This recipe requires that you plan, so look it over before you dive right in. There'll be cheesemaking and pasta dough resting in the process :) I make a really rustic ravioli. They come out big and uniquely shaped. I don't use any fancy cutters, but you can! Here is my rustic take on one of my favourite italian inventions EVER.
You will need a pasta roller for this pasta. I am really happy to have my kitchenaid mixer with the pasta roller attachment to do the even turning it takes for this pasta sheet that I like to make quite fine/thin. It needs to roll evenly so the pasta sheet doesn't tear from uneven movements at the finer roller setting.
The reason I title this recipe with the wheat species name is that there really is a major difference for health (for the planet and for your body). For your body; it is a natural heritage variety that hasn't been GMO'd or industrialized. If you have gluten sensitivity this wheat might work for you. For the planet; it is a natural plant that works with natural ecology and doesn't require engineered pesticides and fertilizers. Doesn't all this sound like a good reason to switch out all the bags of flour in your pantry?! I think so!
*Recipe makes 36 large ravioli, can feed 6 easily :)
Here are the ingredients for the pasta dough, which couldn't be simpler:
2 cups sifted organic Red Fife wheat flour (Use organic sifted wheat flour if you can't find this specific variety)
4 medium organic free range eggs
1 or 2 tbsp water, at the ready
a cup or two of flour to dust all surfaces - counter, pasta roller, parchment paper
1 Batch of my Grass Fed Ricotta (recipe here) *with some added whey.
handful of roughly chopped flat leaf parsley
1/4 tsp of nutmeg
1/2 cup finely grated parmesan
To cook and finish:
1/4 cup of butter
handful of sea salt (for pasta water)
1 cup good quality lemon infused olive oil (available at italian markets or, made by micro plane grating the zest of 2 lemons into your favourite olive oil)
Generous piece of parmesan at table for grating over the ravioli as one wishes.
You will also need 3 cookie sheets lined with parchment, and a slotted spoon.
First make your filling, by mixing all the filling ingredients together. Set aside.
Get a large pasta pot on the stove at medium-high heat. Salt your water. I don't want to give you a quantity. I want to give you a rule of thumb. Pasta water should always taste like the sea. Use your judgement! It'll be more than you thought :)
Make a mound with your flour, then create a bowl in the centre to crack your eggs into (so they have a bit of a wall to contain them). Use a fork or your fingers to break up the eggs, and continue to mix them into the flour until the mixture has come together. If it feels dry, as in, there are still dry bits of flour, then slowly add in a little water until it starts to feel like the consistency of say, warmed up silly putty, but a little more maleable. Keep kneeding the dough for around 8 or 9 minutes. Wrap your dough ball and place it in the fridge for at least 2 hours. This helps the gluten develop for good elasticity.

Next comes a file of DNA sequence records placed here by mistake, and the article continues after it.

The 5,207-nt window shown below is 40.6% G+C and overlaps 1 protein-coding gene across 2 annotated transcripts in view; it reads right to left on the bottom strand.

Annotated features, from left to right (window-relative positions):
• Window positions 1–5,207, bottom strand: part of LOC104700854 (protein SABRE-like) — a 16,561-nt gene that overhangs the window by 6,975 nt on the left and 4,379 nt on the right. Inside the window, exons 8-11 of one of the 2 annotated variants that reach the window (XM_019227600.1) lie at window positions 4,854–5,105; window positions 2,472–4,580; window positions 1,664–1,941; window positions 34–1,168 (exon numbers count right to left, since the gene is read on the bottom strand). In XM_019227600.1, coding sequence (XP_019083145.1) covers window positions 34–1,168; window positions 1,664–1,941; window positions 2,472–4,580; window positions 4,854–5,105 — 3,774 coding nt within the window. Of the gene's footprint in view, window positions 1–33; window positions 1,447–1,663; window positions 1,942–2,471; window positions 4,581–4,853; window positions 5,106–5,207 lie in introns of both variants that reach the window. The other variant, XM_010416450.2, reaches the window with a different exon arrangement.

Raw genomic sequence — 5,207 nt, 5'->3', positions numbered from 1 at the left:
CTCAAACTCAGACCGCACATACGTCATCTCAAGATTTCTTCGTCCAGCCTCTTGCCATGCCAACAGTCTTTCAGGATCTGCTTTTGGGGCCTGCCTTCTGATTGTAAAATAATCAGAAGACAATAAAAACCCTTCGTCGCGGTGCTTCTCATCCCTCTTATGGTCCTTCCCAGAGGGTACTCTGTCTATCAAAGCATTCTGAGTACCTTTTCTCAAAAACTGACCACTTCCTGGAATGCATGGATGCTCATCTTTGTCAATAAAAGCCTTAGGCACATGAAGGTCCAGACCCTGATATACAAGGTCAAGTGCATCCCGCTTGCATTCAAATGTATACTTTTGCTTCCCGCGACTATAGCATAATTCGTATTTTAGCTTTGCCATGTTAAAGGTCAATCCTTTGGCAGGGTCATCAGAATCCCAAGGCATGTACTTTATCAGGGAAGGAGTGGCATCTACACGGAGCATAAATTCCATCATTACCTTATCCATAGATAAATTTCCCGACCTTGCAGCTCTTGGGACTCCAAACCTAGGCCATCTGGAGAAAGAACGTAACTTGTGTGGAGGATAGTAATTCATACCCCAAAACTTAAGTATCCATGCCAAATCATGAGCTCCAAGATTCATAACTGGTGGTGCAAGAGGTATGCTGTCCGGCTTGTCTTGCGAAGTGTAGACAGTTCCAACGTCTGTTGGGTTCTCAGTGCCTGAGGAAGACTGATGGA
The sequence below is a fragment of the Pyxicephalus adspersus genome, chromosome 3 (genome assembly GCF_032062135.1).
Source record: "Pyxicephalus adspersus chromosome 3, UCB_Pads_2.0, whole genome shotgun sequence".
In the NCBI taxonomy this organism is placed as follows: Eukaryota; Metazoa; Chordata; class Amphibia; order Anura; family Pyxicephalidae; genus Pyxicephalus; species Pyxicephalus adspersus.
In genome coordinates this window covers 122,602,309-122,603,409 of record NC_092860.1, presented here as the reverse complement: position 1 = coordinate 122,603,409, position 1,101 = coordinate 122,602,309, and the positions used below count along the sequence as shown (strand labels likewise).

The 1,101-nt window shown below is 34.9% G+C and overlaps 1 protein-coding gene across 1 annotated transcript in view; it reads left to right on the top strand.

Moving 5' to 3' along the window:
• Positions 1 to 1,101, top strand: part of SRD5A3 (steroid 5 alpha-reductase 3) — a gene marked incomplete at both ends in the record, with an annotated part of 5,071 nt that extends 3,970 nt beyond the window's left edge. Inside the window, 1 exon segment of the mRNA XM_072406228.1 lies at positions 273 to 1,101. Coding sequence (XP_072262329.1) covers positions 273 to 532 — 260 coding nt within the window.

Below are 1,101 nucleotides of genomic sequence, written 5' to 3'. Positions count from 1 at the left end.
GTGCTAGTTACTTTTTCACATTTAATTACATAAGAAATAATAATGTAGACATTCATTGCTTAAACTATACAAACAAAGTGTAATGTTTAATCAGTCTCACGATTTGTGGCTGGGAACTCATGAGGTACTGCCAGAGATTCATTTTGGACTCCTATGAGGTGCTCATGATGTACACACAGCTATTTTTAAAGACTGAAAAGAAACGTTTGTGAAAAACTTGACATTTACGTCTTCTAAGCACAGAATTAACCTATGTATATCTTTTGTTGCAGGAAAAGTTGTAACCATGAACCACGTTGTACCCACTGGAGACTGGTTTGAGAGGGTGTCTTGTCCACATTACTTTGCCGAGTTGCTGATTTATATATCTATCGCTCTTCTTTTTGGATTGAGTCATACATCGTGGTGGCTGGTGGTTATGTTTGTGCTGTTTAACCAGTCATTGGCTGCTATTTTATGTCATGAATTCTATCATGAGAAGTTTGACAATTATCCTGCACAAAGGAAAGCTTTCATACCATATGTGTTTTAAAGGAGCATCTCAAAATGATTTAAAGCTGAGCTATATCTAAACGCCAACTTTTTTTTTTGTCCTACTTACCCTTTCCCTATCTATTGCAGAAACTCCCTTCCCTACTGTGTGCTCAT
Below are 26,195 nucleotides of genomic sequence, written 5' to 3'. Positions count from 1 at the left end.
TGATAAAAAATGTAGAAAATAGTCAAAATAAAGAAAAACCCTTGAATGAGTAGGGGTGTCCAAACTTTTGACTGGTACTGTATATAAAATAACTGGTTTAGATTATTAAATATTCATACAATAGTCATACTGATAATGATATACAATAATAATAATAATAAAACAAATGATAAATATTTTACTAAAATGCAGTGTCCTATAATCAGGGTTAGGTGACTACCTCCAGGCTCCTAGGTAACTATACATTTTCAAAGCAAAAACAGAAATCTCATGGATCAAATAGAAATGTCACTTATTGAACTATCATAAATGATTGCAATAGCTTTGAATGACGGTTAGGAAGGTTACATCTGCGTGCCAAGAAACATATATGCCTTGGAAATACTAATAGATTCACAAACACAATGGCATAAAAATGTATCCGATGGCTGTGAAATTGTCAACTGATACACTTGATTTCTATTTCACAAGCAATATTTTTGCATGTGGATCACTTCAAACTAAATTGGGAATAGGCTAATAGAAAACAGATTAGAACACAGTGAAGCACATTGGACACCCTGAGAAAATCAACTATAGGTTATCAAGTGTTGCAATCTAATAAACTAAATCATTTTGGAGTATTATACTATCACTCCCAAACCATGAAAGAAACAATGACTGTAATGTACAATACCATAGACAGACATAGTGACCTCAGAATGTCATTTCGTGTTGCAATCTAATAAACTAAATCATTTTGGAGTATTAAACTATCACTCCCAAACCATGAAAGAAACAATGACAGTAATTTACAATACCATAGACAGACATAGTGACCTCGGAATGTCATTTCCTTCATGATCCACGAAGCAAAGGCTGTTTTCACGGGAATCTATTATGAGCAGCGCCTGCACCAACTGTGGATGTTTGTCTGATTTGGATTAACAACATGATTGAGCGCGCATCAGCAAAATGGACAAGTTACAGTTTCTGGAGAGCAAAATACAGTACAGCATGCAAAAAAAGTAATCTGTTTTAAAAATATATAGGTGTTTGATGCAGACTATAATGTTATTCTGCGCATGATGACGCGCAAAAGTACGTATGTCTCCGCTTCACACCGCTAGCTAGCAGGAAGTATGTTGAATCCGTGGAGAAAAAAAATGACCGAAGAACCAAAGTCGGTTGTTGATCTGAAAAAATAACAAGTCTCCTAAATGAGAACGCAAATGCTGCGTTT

After your dough has rested in the fridge for the necessary time, take it out of the fridge for a half hour or so to let it warm back up to room temperature. Cut the dough ball in half. Flour 3 feet of your kitchen counter before you begin, so you can transfer your long pasta sheets there without any mishaps (sticking and tearing). Kneed each half into 5 inch by 6 or 7 inch rough ovals or rectangles. Lay on counter and generously crack pepper onto dough with a pepper mill. Like you would pepper a steak. Press the pepper into the dough. Both sides. If you are using a kitchenaid, roll out your dough, starting at the first setting, then working your way to the seventh setting.
(team work really helps, and kisses, and wine)
Once you have run dough through 7th setting or if on different roller, at its finest setting, cut in half and lay on to your floured surface. At this stage don't delay. Cut off the unsquared ends to make equal length rectangles. Place side-by-side on counter, so they will be easy to put together at next step. Now, at 2 1/2 inch distances place 1/2 Tbsp dollops of ricotta mixture along the entire length of ONLY one of the pasta sheets (the other will be your lid). Make two rows. Keep the pace because you don't want the dough to dry out. It won't stick together as well, once its dried out.
Evenly, and in one pass, so as to not disturb the filling mounds much, lay over the second sheet of dough. Mindfully stretch the dough across the top to get some fairly even edge match. Then begin to press firmly down between each ravioli mound. Get up close to the filling. The moisture of the filling will help create a bond. Now cut at the mid point between all the mounds to create your ravioli! Place on your floured, parchment lined cookie sheets. They are ready for the pasta water (or freezer if you are going that route). Repeat this process for your second ball of dough. You will end up with around 36 ravioli pieces.
If the pasta water is at a rolling boil, turn it down. So its just at boiling. The roll could damage the ravioli. Place the ravioli in the water gently, I would say do half (that'll be around 15-17 pieces) at a time. It will only take 2 or 3 minutes so don't drift off to something else! Using a slotted spoon remove the ravioli to a platter. Repeat for the second batch.
(This photo is from the pop up kitchen at a magical evening we had at TH Wines for The Market Cook Equinox Dinner )
Warm up a pan to medium heat, adding a tablespoon of butter at a time, as you sauté the ravioli to slightly browned. Place the sautéed ravioli onto serving platters, then drizzle your lemon olive oil over the platters. Give it all a nice skiff of finely grated parmesan. Serve family style at your table, with additional parmesan. Enjoy!
Some images from our Equinox Dinner Feast